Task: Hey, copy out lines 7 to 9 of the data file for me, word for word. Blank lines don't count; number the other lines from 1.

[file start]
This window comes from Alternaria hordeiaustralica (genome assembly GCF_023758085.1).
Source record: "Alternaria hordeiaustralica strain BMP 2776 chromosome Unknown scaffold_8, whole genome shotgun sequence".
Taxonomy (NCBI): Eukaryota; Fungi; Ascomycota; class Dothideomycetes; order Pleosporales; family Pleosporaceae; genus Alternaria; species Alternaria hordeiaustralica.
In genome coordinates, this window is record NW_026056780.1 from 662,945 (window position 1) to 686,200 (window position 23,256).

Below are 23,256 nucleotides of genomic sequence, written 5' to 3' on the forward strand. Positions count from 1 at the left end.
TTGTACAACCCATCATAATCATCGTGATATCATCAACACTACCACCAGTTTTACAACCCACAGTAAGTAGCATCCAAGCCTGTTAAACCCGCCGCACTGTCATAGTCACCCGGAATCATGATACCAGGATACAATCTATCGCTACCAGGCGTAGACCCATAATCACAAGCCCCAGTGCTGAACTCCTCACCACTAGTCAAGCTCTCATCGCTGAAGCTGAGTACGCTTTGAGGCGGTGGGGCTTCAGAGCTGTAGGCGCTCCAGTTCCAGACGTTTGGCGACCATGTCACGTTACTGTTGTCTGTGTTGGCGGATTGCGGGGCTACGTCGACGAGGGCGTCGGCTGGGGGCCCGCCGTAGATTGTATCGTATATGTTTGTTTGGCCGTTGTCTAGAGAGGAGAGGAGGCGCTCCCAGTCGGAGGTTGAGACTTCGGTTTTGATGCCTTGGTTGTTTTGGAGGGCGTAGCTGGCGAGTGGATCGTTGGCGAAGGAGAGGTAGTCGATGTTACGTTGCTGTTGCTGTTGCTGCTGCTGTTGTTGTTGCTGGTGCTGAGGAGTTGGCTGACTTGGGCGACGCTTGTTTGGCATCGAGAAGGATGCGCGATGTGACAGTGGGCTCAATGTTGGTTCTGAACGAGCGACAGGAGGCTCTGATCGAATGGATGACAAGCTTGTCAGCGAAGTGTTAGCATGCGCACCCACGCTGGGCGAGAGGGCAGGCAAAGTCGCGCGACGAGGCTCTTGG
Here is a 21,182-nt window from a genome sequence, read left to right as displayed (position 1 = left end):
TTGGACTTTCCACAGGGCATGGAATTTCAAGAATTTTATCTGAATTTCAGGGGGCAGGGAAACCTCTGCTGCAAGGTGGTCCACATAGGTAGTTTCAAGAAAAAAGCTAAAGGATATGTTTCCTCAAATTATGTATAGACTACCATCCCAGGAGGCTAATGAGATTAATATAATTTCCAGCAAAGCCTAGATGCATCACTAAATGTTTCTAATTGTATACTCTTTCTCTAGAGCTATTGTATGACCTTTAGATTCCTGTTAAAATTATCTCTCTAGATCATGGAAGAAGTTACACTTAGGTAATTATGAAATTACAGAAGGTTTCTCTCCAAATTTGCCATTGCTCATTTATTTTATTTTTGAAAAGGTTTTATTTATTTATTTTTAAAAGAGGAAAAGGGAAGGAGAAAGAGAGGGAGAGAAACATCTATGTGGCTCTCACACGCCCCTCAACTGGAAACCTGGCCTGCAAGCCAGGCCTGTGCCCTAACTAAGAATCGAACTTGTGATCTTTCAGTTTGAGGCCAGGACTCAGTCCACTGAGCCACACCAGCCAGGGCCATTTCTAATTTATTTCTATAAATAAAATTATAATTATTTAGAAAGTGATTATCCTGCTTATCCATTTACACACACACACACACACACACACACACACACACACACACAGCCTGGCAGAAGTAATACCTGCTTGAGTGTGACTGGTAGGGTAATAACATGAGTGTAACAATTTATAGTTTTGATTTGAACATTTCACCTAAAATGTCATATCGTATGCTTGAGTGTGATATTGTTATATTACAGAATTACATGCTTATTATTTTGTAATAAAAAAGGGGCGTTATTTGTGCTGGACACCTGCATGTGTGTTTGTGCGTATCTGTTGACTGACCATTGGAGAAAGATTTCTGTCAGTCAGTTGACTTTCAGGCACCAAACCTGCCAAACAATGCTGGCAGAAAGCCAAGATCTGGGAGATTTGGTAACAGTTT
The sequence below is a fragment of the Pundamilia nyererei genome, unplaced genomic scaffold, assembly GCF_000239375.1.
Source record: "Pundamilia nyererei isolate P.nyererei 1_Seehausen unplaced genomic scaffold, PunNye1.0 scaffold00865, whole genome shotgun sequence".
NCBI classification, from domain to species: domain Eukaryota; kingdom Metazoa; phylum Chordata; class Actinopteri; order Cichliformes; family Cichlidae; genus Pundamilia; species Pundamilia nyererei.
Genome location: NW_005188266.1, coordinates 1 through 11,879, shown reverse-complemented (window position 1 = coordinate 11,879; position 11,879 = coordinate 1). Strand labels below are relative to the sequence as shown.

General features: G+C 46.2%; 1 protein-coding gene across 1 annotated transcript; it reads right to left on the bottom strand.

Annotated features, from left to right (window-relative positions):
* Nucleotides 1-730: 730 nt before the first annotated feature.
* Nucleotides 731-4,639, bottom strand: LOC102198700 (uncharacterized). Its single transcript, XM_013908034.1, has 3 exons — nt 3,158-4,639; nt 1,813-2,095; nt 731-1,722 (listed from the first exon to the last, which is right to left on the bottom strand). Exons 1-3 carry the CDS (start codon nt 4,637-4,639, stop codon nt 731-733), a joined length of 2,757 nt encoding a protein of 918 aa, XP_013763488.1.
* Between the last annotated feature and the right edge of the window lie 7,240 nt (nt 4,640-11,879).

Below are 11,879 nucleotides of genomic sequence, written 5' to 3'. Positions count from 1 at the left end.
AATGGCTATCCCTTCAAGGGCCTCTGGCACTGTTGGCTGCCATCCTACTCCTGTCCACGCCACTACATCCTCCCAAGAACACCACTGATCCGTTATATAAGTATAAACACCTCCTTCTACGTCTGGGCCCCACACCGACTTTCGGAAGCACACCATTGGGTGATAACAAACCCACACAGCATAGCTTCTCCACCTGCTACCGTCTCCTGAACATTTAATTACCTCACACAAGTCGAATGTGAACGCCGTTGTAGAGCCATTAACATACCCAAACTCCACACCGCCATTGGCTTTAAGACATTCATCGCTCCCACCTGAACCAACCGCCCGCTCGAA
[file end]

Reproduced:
Here is a 21,182-nt window from a genome sequence, read left to right as displayed (position 1 = left end):
TTGGACTTTCCACAGGGCATGGAATTTCAAGAATTTTATCTGAATTTCAGGGGGCAGGGAAACCTCTGCTGCAAGGTGGTCCACATAGGTAGTTTCAAGAAAAAAGCTAAAGGATATGTTTCCTCAAATTATGTATAGACTACCATCCCAGGAGGCTAATGAGATTAATATAATTTCCAGCAAAGCCTAGATGCATCACTAAATGTTTCTAATTGTATACTCTTTCTCTAGAGCTATTGTATGACCTTTAGATTCCTGTTAAAATTATCTCTCTAGATCATGGAAGAAGTTACACTTAGGTAATTATGAAATTACAGAAGGTTTCTCTCCAAATTTGCCATTGCTCATTTATTTTATTTTTGAAAAGGTTTTATTTATTTATTTTTAAAAGAGGAAAAGGGAAGGAGAAAGAGAGGGAGAGAAACATCTATGTGGCTCTCACACGCCCCTCAACTGGAAACCTGGCCTGCAAGCCAGGCCTGTGCCCTAACTAAGAATCGAACTTGTGATCTTTCAGTTTGAGGCCAGGACTCAGTCCACTGAGCCACACCAGCCAGGGCCATTTCTAATTTATTTCTATAAATAAAATTATAATTATTTAGAAAGTGATTATCCTGCTTATCCATTTACACACACACACACACACACACACACACACACACACACACAGCCTGGCAGAAGTAATACCTGCTTGAGTGTGACTGGTAGGGTAATAACATGAGTGTAACAATTTATAGTTTTGATTTGAACATTTCACCTAAAATGTCATATCGTATGCTTGAGTGTGATATTGTTATATTACAGAATTACATGCTTATTATTTTGTAATAAAAAAGGGGCGTTATTTGTGCTGGACACCTGCATGTGTGTTTGTGCGTATCTGTTGACTGACCATTGGAGAAAGATTTCTGTCAGTCAGTTGACTTTCAGGCACCAAACCTGCCAAACAATGCTGGCAGAAAGCCAAGATCTGGGAGATTTGGTAACAGTTT
The sequence below is a fragment of the Pundamilia nyererei genome, unplaced genomic scaffold, assembly GCF_000239375.1.